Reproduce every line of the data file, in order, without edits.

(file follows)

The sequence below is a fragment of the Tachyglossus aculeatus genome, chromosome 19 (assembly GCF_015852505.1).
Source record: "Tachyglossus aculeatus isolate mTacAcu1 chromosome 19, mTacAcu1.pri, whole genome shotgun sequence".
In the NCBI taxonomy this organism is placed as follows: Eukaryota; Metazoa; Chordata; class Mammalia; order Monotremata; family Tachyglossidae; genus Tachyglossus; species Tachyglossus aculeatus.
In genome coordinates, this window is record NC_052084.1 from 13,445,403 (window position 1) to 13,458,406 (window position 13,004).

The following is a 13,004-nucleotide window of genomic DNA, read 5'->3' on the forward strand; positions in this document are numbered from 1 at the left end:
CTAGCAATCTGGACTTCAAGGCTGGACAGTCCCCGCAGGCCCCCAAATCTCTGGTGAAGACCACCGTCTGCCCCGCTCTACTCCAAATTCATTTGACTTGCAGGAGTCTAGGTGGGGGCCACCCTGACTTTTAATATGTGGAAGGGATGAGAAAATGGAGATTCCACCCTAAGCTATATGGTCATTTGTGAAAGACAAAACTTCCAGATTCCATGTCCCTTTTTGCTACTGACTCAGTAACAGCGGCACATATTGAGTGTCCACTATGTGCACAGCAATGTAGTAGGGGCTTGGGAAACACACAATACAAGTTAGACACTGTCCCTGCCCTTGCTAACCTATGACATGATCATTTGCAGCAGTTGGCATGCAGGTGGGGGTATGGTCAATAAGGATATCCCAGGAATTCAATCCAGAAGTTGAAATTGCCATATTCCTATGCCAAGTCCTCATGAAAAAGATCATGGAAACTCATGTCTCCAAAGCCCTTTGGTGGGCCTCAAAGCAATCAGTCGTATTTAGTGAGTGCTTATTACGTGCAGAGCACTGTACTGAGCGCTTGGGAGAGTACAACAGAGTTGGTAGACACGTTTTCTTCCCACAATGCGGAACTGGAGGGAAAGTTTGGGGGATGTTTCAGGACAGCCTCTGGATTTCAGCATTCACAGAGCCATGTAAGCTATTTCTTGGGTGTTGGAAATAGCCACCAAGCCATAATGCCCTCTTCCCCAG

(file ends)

The sequence below is a fragment of the Tachyglossus aculeatus genome, chromosome 19 (assembly GCF_015852505.1).
Source record: "Tachyglossus aculeatus isolate mTacAcu1 chromosome 19, mTacAcu1.pri, whole genome shotgun sequence".
In the NCBI taxonomy this organism is placed as follows: Eukaryota; Metazoa; Chordata; class Mammalia; order Monotremata; family Tachyglossidae; genus Tachyglossus; species Tachyglossus aculeatus.
In genome coordinates, this window is record NC_052084.1 from 13,445,403 (window position 1) to 13,458,406 (window position 13,004).

The following is a 13,004-nucleotide window of genomic DNA, read 5'->3' on the forward strand; positions in this document are numbered from 1 at the left end:
CTAGCAATCTGGACTTCAAGGCTGGACAGTCCCCGCAGGCCCCCAAATCTCTGGTGAAGACCACCGTCTGCCCCGCTCTACTCCAAATTCATTTGACTTGCAGGAGTCTAGGTGGGGGCCACCCTGACTTTTAATATGTGGAAGGGATGAGAAAATGGAGATTCCACCCTAAGCTATATGGTCATTTGTGAAAGACAAAACTTCCAGATTCCATGTCCCTTTTTGCTACTGACTCAGTAACAGCGGCACATATTGAGTGTCCACTATGTGCACAGCAATGTAGTAGGGGCTTGGGAAACACACAATACAAGTTAGACACTGTCCCTGCCCTTGCTAACCTATGACATGATCATTTGCAGCAGTTGGCATGCAGGTGGGGGTATGGTCAATAAGGATATCCCAGGAATTCAATCCAGAAGTTGAAATTGCCATATTCCTATGCCAAGTCCTCATGAAAAAGATCATGGAAACTCATGTCTCCAAAGCCCTTTGGTGGGCCTCAAAGCAATCAGTCGTATTTAGTGAGTGCTTATTACGTGCAGAGCACTGTACTGAGCGCTTGGGAGAGTACAACAGAGTTGGTAGACACGTTTTCTTCCCACAATGCGGAACTGGAGGGAAAGTTTGGGGGATGTTTCAGGACAGCCTCTGGATTTCAGCATTCACAGAGCCATGTAAGCTATTTCTTGGGTGTTGGAAATAGCCACCAAGCCATAATGCCCTCTTCCCCAG